We’re way beyond the point where the world debates whether customer loyalty marketing works, which makes it a good example of a broader theme. When we think about customer loyalty’s broad goals, whether the focus is on retention or brand affinity, investments in customer loyalty have shown repeatedly to provide a very strong return. So everyone is measuring that success, right? No. Not at all.
What Are Your Goals?
The idea that customer loyalty works may seem obvious to some, but many sophisticated loyalty programs in place today lack clarity and fail to answer the simple question, “When we look back a year from now, what will have happened to say we achieved success?” This is common in places well beyond customer loyalty.
Without a clear definition of customer loyalty success, there is real risk that great, successful programs will be undervalued and underfunded, and—even worse—that programs with poor success rates will continue, wasting valuable and often scarce resources. Success needs to be defined through clear planning and objective measures, meaning the only guarantee of success is through clarity of both purpose and intended outcome.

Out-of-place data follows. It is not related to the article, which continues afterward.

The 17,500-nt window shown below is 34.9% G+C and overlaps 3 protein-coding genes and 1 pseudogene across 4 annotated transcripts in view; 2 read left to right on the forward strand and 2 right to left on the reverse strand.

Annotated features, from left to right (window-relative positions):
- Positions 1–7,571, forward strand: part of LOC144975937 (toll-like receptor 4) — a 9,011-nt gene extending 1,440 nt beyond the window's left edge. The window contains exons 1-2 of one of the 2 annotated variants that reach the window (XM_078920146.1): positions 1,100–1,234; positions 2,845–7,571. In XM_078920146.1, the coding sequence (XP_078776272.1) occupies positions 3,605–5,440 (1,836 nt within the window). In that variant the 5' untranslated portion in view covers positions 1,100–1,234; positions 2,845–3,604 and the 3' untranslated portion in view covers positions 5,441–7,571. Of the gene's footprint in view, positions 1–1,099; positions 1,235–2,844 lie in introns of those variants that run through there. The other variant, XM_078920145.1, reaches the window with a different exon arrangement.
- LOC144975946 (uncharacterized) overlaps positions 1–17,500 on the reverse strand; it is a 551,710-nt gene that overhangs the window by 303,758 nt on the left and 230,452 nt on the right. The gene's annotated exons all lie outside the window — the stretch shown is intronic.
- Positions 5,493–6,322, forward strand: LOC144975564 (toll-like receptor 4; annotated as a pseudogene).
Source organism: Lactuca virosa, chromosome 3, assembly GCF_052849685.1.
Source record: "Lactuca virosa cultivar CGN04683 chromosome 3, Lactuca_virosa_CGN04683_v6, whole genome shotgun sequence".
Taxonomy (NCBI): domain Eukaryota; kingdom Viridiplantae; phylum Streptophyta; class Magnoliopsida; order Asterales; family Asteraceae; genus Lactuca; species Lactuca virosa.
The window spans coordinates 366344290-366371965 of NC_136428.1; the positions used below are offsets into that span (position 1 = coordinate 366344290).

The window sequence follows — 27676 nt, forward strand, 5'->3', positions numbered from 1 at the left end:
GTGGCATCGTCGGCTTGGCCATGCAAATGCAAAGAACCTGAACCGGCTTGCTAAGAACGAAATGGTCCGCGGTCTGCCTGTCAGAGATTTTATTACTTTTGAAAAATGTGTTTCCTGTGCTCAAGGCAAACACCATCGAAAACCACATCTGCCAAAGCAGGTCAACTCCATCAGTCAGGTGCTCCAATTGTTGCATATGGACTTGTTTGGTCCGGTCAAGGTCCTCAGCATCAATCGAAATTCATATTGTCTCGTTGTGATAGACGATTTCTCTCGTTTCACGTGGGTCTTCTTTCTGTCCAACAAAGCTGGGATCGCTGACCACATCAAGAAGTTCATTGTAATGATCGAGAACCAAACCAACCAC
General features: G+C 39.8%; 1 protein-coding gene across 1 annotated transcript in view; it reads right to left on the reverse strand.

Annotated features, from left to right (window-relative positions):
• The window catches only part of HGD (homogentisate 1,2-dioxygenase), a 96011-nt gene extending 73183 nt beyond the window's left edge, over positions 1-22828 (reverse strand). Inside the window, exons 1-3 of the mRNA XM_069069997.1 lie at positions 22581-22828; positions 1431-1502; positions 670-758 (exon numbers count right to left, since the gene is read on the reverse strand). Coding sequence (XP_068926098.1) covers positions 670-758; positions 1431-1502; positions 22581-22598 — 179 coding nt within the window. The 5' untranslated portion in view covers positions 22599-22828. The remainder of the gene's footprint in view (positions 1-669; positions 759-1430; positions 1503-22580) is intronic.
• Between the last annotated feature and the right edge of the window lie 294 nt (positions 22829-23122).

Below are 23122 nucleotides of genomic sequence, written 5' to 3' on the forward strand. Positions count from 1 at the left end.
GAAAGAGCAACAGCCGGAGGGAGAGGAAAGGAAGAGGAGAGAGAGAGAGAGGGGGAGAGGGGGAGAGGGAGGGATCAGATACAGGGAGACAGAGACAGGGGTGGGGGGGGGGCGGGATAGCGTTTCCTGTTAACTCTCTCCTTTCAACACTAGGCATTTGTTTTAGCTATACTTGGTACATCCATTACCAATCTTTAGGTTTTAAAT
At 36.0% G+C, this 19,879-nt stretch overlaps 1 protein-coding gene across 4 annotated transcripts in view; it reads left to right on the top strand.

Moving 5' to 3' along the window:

Have You Defined Success?
Having a good definition of success—whether the goal is retention, shopping frequency, preventing high-value customer erosion, basket size increase, or another target—is foundational to every aspect of being successful. Know your problem clearly and choose a definition of success that directly addresses the issues or goals you’ve chosen.
This was first posted on the Loyalty Lab blog and has been lightly edited.